Discover The Sociology Department
The Department provides students with theoretical and methodological tools and substantive insights which can assist them in understanding social life, social organization, and action. Our programmes are designed to provide students with a broad intellectual and sociological background which will help prepare them for a variety of careers and for advanced study at graduate school. The small size of our programme and the dedication of our faculty, allow us to provide personal attention to students and extensive access to faculty. Having relatively few requirements (seven courses in the Major), we allow students substantial flexibility in meeting individual intellectual pursuits.
Why study Sociology at Bishop’s?
The subject matter of our courses ranges widely from theoretical to applied study and our professors employ diverse pedagogies to facilitate student learning. The department has particular strengths of faculty expertise in six main are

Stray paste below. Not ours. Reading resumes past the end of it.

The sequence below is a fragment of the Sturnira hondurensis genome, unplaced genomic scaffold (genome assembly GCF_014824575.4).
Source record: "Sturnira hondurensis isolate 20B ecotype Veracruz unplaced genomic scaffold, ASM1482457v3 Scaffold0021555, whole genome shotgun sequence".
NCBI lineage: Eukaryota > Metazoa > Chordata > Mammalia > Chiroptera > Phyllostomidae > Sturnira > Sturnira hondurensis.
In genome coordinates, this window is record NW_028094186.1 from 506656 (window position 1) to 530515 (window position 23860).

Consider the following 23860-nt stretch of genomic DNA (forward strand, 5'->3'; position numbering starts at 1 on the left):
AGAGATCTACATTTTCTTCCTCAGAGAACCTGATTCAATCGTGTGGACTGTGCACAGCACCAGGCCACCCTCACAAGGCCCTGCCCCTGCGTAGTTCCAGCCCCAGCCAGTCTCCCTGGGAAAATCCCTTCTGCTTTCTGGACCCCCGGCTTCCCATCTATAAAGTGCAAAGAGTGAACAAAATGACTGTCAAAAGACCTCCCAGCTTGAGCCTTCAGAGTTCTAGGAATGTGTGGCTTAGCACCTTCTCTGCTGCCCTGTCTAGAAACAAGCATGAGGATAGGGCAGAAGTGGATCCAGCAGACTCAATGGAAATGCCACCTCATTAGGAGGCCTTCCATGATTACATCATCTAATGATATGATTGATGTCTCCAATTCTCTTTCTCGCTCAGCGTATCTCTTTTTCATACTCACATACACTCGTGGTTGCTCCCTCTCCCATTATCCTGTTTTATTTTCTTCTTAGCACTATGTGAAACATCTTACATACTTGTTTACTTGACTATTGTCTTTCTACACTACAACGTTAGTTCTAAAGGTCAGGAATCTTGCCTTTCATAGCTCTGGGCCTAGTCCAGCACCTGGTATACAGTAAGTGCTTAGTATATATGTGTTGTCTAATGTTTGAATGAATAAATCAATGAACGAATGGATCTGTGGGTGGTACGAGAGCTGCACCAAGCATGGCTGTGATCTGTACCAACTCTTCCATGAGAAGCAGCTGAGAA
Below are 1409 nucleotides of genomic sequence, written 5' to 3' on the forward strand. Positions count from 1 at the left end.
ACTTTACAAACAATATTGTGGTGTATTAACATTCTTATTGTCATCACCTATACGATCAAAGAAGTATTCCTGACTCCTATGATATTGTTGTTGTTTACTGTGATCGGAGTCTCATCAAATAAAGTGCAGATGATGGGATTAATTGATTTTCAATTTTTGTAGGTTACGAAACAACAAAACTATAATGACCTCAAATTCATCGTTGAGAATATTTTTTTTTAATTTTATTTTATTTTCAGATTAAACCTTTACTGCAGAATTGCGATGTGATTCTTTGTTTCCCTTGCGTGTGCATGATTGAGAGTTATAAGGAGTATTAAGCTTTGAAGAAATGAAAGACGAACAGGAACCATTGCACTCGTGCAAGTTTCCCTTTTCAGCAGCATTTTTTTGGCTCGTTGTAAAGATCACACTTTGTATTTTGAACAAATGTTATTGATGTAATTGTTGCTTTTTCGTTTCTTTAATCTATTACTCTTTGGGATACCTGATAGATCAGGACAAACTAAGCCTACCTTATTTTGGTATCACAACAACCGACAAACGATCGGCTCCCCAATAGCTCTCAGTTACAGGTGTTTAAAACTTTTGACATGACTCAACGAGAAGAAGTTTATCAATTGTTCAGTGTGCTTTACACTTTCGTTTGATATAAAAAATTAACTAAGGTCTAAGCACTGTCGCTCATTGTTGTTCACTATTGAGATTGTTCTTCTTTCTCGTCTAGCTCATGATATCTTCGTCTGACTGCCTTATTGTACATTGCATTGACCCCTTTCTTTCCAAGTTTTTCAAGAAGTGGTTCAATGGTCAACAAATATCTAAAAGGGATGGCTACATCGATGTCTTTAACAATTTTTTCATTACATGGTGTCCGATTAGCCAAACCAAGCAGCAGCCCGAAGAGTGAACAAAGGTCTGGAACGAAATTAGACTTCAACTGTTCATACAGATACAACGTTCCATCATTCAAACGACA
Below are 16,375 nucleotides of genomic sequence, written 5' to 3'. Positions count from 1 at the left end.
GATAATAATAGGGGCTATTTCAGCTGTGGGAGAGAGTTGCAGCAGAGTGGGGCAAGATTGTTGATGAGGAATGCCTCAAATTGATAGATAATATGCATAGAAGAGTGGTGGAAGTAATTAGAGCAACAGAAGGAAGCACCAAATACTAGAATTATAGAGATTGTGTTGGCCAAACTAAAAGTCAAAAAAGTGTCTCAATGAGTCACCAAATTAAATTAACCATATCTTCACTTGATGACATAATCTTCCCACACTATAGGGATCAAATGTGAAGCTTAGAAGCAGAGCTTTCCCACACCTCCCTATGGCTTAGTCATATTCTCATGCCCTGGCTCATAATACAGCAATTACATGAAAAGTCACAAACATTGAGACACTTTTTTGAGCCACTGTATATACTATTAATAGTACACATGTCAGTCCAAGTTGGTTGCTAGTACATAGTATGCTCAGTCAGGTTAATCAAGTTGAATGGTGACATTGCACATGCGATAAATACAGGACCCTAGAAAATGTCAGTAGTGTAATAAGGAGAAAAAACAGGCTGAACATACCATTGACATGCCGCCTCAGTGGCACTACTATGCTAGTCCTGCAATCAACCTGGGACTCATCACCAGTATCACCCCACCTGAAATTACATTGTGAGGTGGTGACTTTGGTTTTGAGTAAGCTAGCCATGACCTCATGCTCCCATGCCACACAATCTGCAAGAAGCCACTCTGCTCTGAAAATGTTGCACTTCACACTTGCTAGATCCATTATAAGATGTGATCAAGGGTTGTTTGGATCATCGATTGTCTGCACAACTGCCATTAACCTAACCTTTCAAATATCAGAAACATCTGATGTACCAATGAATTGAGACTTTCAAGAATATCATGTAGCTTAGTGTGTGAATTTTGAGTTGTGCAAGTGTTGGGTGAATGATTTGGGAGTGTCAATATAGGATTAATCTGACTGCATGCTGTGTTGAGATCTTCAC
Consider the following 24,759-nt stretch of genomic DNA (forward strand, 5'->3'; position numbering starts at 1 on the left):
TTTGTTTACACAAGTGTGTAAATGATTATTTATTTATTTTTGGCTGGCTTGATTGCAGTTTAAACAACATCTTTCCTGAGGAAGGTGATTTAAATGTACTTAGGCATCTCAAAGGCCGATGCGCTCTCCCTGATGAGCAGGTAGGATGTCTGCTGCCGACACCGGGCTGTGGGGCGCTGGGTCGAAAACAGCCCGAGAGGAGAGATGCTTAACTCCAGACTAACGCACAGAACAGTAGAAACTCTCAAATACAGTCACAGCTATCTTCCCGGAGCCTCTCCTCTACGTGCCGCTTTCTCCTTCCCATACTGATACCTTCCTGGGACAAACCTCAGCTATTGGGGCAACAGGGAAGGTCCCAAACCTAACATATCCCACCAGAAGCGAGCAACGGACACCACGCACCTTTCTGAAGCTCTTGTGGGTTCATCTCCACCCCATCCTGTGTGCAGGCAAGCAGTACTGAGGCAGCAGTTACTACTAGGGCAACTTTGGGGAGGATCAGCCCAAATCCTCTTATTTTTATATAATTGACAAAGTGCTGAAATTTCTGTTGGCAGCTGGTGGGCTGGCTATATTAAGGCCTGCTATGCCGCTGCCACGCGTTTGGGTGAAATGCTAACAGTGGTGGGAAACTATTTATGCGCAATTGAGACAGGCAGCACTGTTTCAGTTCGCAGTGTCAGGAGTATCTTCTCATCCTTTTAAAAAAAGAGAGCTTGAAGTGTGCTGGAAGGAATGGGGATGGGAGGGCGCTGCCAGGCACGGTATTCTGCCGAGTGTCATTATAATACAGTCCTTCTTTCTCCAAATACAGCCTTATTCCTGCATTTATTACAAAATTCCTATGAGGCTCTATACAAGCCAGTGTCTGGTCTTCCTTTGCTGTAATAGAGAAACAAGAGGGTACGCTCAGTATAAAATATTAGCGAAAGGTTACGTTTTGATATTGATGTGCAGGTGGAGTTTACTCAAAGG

- Global Studies and Empire
- Criminology, Law, and Social Policy
- Media, Technology and Contemporary Studies
- Gender, Diversity and Equity Studies
- Social Sustainability
- Family, Health and Community
Alexander McKelvie '99
McKelvie is an Assistant Professor of Entrepreneurship at the Whitman School of Management at Syracuse University, one of the top-ranked universities in Entrepreneurship in the US. He earned his PhD in 2007 from Jönköping International Business School in Sweden. He has published widely in leading entrepreneurship and management journals on topics concerning new firm growth and innovation. In 2008, he received the National Federation of Independent Businesses (NFIB) best doctoral dissertation award within the field of Entrepreneurship as well as a 'Research Promise' Award from the Academy of Management. Alex says, "BU was a huge factor in my development. I believe that BUs teaching philosophy on critical thinking and challenging the status quo really has helped me to ask more interesting research questions and bring in new approaches to understanding problems".